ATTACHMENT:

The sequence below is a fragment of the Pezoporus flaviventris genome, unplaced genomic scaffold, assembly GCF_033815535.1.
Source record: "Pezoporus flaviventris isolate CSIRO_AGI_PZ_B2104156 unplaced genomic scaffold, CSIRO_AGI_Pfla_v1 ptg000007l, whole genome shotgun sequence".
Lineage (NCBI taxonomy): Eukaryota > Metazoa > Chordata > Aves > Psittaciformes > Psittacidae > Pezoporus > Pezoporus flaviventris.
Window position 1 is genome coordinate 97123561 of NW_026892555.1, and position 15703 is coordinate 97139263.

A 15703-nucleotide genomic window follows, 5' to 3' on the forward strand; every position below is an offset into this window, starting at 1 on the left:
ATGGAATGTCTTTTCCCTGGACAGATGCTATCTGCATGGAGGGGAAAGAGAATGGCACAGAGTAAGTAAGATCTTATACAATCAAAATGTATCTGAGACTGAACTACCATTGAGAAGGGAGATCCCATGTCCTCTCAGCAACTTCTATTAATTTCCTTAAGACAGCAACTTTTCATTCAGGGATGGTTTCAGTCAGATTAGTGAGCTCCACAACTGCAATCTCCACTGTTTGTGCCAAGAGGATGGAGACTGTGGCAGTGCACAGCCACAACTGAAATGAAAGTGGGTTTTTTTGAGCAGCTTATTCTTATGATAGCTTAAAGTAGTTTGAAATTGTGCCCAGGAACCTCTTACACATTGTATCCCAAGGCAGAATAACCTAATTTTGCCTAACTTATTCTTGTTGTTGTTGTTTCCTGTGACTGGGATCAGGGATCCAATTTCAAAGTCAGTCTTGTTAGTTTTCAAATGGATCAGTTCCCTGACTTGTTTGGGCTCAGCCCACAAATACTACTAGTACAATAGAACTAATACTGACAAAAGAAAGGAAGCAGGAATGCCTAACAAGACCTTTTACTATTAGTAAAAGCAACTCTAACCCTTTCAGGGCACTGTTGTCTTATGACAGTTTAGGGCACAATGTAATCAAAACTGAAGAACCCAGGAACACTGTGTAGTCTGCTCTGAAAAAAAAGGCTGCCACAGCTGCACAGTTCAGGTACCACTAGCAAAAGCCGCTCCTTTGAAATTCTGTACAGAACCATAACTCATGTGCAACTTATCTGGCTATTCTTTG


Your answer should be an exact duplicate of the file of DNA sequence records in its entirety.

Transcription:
The sequence below is a fragment of the Pezoporus flaviventris genome, unplaced genomic scaffold, assembly GCF_033815535.1.
Source record: "Pezoporus flaviventris isolate CSIRO_AGI_PZ_B2104156 unplaced genomic scaffold, CSIRO_AGI_Pfla_v1 ptg000007l, whole genome shotgun sequence".
Lineage (NCBI taxonomy): Eukaryota > Metazoa > Chordata > Aves > Psittaciformes > Psittacidae > Pezoporus > Pezoporus flaviventris.
Window position 1 is genome coordinate 97123561 of NW_026892555.1, and position 15703 is coordinate 97139263.

A 15703-nucleotide genomic window follows, 5' to 3' on the forward strand; every position below is an offset into this window, starting at 1 on the left:
ATGGAATGTCTTTTCCCTGGACAGATGCTATCTGCATGGAGGGGAAAGAGAATGGCACAGAGTAAGTAAGATCTTATACAATCAAAATGTATCTGAGACTGAACTACCATTGAGAAGGGAGATCCCATGTCCTCTCAGCAACTTCTATTAATTTCCTTAAGACAGCAACTTTTCATTCAGGGATGGTTTCAGTCAGATTAGTGAGCTCCACAACTGCAATCTCCACTGTTTGTGCCAAGAGGATGGAGACTGTGGCAGTGCACAGCCACAACTGAAATGAAAGTGGGTTTTTTTGAGCAGCTTATTCTTATGATAGCTTAAAGTAGTTTGAAATTGTGCCCAGGAACCTCTTACACATTGTATCCCAAGGCAGAATAACCTAATTTTGCCTAACTTATTCTTGTTGTTGTTGTTTCCTGTGACTGGGATCAGGGATCCAATTTCAAAGTCAGTCTTGTTAGTTTTCAAATGGATCAGTTCCCTGACTTGTTTGGGCTCAGCCCACAAATACTACTAGTACAATAGAACTAATACTGACAAAAGAAAGGAAGCAGGAATGCCTAACAAGACCTTTTACTATTAGTAAAAGCAACTCTAACCCTTTCAGGGCACTGTTGTCTTATGACAGTTTAGGGCACAATGTAATCAAAACTGAAGAACCCAGGAACACTGTGTAGTCTGCTCTGAAAAAAAAGGCTGCCACAGCTGCACAGTTCAGGTACCACTAGCAAAAGCCGCTCCTTTGAAATTCTGTACAGAACCATAACTCATGTGCAACTTATCTGGCTATTCTTTG